You may also remember how John Silverthorne (Senior) converted his home into a roller coaster station. Well it still stands to this day (although some minor renovations are completed from time to time) and is the home of the park's oldest coaster: Gangplank! We're still not sure what was going through Mr. Silverthorne's head when he started construction (yes he intended to build the whole thing himself, well, until he died anyways - he died peacefully in his sleep) but this coaster was decades ahead of its time (Although one could argue less seeing as construction took fifteen years to complete). Construction started in 1929 when Sills brought lumber to construct the Carousel and slide. While Sills was building those, Silverthorne was punching holes in his walls and building supports. Sills thought he'd gone insane, but rather than sending him to an insane asylum (which probably would have let him inherit the park) he decided to let him work at whatever he was doing until it was large enough to convert the home into a mansion. Eventually while left unattended Silverthorne had completed the lift hill, the sign atop it today reads exactly as it did back then - "Hold on!" For whatever reason Silverthorne thought that if people always held onto the hand rails they couldn't fall off the unfinished hill.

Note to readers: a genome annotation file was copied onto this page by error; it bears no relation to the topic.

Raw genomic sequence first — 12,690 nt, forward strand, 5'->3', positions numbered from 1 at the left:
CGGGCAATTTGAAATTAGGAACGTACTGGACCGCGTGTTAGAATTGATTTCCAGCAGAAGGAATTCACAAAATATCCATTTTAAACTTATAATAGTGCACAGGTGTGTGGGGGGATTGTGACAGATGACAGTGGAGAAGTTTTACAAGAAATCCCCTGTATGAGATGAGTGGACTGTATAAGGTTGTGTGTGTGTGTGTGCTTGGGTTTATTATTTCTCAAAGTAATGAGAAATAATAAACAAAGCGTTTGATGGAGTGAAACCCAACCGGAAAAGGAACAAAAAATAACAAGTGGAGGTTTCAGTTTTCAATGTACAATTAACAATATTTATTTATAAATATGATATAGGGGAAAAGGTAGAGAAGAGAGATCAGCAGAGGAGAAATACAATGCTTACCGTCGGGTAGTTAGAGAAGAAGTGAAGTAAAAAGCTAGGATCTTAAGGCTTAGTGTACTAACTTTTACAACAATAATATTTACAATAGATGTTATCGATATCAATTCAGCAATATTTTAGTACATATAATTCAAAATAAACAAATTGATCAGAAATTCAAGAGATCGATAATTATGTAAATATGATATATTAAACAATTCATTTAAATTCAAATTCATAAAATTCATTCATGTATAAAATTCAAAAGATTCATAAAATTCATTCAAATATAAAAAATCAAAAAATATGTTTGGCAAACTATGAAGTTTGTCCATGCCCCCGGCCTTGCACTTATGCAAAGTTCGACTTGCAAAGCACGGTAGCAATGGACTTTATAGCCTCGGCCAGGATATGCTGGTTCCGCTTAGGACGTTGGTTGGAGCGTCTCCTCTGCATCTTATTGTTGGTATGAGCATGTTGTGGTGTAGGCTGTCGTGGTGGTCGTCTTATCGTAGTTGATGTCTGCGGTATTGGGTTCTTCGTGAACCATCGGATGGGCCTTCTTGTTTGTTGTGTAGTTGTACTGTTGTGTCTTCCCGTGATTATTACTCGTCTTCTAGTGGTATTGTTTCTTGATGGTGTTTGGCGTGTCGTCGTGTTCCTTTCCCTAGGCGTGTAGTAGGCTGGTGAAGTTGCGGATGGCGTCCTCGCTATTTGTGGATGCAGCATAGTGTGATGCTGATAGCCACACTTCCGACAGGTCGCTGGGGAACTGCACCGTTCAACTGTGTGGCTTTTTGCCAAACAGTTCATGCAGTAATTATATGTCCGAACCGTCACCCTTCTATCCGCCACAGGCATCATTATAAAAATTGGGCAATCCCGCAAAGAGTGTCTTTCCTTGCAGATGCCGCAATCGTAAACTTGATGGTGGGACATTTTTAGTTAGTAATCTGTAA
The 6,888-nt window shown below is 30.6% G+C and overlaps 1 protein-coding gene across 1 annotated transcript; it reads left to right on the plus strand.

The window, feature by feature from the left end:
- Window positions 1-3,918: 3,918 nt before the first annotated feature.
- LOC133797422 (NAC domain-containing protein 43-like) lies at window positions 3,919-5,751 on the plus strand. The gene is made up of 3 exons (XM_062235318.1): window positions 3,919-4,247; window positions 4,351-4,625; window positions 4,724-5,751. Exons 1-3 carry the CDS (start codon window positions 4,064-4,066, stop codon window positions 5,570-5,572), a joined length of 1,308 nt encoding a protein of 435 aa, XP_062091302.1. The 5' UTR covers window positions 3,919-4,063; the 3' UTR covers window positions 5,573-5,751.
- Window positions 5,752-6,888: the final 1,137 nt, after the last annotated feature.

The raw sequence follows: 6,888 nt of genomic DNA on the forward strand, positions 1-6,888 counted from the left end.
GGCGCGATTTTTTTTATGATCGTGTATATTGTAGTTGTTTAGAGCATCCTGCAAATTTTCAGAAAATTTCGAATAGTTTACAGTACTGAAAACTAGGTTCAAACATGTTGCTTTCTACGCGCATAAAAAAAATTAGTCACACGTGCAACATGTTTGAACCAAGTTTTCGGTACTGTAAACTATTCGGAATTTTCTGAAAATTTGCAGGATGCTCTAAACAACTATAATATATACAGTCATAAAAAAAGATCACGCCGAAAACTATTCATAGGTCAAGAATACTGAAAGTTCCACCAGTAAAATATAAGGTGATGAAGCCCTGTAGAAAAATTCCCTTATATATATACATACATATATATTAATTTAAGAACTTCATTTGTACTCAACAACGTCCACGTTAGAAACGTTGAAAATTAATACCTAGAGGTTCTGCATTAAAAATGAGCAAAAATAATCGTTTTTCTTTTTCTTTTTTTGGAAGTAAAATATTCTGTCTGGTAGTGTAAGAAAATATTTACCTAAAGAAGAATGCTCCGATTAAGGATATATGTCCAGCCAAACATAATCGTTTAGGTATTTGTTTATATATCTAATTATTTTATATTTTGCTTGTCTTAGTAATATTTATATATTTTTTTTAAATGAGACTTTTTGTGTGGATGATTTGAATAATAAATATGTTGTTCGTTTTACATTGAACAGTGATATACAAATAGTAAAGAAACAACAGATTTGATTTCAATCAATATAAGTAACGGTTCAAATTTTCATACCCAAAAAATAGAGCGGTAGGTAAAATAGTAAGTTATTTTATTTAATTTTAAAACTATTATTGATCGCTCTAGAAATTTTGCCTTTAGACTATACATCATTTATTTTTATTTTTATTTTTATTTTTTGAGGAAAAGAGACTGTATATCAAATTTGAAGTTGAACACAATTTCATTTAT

Gangplank Download here: http://rctgo.com/downloads/view/15486